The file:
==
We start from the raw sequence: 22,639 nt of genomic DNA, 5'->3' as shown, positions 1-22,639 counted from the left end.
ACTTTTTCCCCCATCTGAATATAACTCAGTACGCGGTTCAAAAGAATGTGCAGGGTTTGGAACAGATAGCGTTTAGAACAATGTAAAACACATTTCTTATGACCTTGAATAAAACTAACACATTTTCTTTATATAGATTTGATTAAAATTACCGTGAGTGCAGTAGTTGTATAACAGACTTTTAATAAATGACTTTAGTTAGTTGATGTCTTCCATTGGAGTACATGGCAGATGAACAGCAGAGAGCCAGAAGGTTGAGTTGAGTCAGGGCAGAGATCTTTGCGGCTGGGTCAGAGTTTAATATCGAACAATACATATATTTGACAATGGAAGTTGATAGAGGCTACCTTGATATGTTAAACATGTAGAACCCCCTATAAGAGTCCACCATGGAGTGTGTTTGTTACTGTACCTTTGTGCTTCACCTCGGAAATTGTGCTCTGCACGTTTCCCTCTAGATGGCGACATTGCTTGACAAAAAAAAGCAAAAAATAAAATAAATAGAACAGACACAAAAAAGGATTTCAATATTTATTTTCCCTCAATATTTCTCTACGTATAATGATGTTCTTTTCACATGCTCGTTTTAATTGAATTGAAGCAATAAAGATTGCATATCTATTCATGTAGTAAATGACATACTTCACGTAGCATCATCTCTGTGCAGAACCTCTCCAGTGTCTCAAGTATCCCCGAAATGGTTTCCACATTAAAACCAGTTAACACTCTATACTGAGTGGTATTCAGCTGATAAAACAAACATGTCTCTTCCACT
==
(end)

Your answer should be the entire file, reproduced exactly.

We start from the raw sequence: 22,639 nt of genomic DNA, 5'->3' as shown, positions 1-22,639 counted from the left end.
ACTTTTTCCCCCATCTGAATATAACTCAGTACGCGGTTCAAAAGAATGTGCAGGGTTTGGAACAGATAGCGTTTAGAACAATGTAAAACACATTTCTTATGACCTTGAATAAAACTAACACATTTTCTTTATATAGATTTGATTAAAATTACCGTGAGTGCAGTAGTTGTATAACAGACTTTTAATAAATGACTTTAGTTAGTTGATGTCTTCCATTGGAGTACATGGCAGATGAACAGCAGAGAGCCAGAAGGTTGAGTTGAGTCAGGGCAGAGATCTTTGCGGCTGGGTCAGAGTTTAATATCGAACAATACATATATTTGACAATGGAAGTTGATAGAGGCTACCTTGATATGTTAAACATGTAGAACCCCCTATAAGAGTCCACCATGGAGTGTGTTTGTTACTGTACCTTTGTGCTTCACCTCGGAAATTGTGCTCTGCACGTTTCCCTCTAGATGGCGACATTGCTTGACAAAAAAAAGCAAAAAATAAAATAAATAGAACAGACACAAAAAAGGATTTCAATATTTATTTTCCCTCAATATTTCTCTACGTATAATGATGTTCTTTTCACATGCTCGTTTTAATTGAATTGAAGCAATAAAGATTGCATATCTATTCATGTAGTAAATGACATACTTCACGTAGCATCATCTCTGTGCAGAACCTCTCCAGTGTCTCAAGTATCCCCGAAATGGTTTCCACATTAAAACCAGTTAACACTCTATACTGAGTGGTATTCAGCTGATAAAACAAACATGTCTCTTCCACT